If the previous one was difficult to see – let us call it translucent, the next one is even less visible. In old hindi movies there often was a sequence where lots of people were doing hard work. Say building a road or clearing a field. And then there would be one person, say the hero or heroine who would do a little bit of work, but their main job would be singing. Not that this is a lesson from Bollywood, but some of you would have observed these singers in your offices too. The guy who sends out the first congratulatory email to all.. or the person who leads the pace in a tough project. This – again – not a part of the core job. (Also very annoying when it comes from someone who has not done much work – if you are a pace setter, make sure the work layers are solid!). The guy who sings the songs, who keeps up the morale and holds the team together is doing the team a service! Well, it does not literally need you to sing songs, a few praises may not be amiss. Celebrate the successes too. Do it with a will, with honest intent (so easy to spot a fraud). To coin a cliche – till you believe in the success of a team, the team cannot believe in your success. Somebody’s got to put in the effort of making work fun.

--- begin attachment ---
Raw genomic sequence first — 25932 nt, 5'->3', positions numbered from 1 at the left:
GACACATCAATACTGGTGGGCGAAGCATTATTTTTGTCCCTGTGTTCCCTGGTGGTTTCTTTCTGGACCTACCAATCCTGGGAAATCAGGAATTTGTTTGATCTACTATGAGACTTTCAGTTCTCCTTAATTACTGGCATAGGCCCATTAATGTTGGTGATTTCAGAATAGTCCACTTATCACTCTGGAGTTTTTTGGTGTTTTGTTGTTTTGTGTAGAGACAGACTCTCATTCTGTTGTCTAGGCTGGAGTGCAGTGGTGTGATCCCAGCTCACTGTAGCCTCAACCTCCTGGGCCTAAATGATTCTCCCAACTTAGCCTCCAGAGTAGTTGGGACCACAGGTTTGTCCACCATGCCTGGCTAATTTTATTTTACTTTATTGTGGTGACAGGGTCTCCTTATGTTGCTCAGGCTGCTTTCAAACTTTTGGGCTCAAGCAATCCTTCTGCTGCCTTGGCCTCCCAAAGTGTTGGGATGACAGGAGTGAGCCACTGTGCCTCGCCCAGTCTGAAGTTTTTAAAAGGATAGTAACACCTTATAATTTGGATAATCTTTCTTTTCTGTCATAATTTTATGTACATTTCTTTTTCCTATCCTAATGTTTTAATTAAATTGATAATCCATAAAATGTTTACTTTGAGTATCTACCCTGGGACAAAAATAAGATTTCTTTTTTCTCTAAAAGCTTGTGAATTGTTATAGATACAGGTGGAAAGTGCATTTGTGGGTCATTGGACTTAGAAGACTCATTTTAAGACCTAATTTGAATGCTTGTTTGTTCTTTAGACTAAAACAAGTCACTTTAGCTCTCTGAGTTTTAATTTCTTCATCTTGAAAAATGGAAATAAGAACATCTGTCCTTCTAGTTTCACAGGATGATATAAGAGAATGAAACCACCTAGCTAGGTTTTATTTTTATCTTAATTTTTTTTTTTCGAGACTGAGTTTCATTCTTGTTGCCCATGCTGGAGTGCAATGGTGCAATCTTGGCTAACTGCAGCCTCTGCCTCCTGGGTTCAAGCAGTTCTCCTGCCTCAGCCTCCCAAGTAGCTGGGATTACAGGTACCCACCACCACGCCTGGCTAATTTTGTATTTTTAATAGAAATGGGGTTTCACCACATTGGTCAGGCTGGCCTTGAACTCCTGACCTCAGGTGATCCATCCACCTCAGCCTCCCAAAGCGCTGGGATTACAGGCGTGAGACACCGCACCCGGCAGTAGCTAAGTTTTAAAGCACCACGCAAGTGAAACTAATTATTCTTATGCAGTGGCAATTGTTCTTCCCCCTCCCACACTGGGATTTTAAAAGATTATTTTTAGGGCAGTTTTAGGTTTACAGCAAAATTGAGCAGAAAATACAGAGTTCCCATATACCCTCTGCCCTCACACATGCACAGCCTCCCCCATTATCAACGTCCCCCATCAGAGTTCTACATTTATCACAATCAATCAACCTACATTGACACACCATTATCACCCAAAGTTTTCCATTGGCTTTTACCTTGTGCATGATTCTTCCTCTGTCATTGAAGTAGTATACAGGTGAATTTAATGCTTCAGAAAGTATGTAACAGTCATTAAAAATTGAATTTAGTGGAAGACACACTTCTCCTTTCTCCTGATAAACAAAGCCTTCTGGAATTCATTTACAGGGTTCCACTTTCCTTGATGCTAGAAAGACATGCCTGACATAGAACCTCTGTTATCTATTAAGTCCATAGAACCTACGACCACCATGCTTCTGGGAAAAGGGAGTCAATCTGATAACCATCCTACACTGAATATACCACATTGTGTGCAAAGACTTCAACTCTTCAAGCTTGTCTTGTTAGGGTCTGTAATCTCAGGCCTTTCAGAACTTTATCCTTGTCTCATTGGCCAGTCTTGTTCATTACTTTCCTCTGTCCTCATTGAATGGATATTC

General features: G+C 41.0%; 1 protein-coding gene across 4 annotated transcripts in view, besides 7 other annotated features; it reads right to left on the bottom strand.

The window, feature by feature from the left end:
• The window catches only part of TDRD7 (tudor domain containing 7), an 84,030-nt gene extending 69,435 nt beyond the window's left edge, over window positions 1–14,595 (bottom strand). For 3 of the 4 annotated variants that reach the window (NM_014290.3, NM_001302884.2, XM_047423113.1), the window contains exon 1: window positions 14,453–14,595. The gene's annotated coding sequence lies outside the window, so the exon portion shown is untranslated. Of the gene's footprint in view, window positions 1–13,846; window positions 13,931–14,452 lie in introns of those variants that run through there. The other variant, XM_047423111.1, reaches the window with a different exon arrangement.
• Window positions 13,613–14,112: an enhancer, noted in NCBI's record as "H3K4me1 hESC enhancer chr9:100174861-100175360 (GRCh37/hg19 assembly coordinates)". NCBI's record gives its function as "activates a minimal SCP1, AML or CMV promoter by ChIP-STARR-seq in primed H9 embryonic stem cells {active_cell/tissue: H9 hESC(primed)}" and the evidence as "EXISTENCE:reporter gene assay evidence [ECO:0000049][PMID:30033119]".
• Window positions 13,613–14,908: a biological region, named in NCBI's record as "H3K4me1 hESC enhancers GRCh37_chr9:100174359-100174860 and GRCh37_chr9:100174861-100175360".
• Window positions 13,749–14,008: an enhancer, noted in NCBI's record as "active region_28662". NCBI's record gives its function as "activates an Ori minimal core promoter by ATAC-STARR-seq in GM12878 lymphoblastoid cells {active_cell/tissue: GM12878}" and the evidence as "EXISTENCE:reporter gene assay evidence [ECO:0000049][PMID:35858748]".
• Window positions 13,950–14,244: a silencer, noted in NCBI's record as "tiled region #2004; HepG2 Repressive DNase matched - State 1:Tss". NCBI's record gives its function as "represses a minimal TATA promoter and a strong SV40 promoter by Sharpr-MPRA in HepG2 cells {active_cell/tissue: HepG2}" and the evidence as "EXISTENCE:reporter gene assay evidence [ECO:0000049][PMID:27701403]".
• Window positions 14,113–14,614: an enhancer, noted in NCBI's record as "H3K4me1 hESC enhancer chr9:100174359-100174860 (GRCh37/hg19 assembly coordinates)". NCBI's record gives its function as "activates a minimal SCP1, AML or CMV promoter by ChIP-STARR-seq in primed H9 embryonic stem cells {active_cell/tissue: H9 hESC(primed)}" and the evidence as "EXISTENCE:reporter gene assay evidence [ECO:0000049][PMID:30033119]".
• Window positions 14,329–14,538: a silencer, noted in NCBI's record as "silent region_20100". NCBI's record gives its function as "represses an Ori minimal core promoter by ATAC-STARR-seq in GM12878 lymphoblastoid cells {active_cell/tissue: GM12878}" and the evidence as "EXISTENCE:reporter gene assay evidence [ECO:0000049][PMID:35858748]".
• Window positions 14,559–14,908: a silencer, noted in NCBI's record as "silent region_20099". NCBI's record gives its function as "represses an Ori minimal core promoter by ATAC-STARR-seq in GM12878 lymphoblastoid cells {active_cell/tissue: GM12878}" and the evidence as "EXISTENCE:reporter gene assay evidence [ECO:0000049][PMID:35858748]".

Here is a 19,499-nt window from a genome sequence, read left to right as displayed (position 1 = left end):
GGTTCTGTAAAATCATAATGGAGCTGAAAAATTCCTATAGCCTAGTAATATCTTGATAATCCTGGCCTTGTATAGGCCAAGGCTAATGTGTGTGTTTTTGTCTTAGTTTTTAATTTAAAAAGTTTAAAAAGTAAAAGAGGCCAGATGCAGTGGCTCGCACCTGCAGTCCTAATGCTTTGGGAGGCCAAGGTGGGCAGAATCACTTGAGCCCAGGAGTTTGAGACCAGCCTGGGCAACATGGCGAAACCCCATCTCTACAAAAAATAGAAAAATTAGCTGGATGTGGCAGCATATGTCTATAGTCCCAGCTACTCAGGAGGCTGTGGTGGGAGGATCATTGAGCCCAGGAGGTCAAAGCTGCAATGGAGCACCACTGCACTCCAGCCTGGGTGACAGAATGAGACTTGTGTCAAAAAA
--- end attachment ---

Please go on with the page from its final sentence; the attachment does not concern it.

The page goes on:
And while the next layer is not the top, it is the last we speak of – even as it is invisible. If you want to rise above your level, you have to demonstrate exactly that. Do more than is expected. Always remembering of course to ensure you are helping your team and your boss – not trampling all over their space and work. India is more openly hierarchical than many places – and it will not do much good to rock the boat you want to rule.
If you are the CEO, or close to being one – you probably know these things. (That is how you got here) The guys you want to groom to make you successful may not have realised this – send it to them. Sounds like a lot of hard work? It is.
Ask the person who sent you this link.
Link here and http://blogs.economictimes.indiatimes.com/CornerOffice/entry/the-layered-ladder
On a bus in Munirka, in Delhi a crime was committed. A month later, India still reverbrates. A change has been wrought even as the protests inevitably die down. And that change is going to affect every businesses in one way or the other.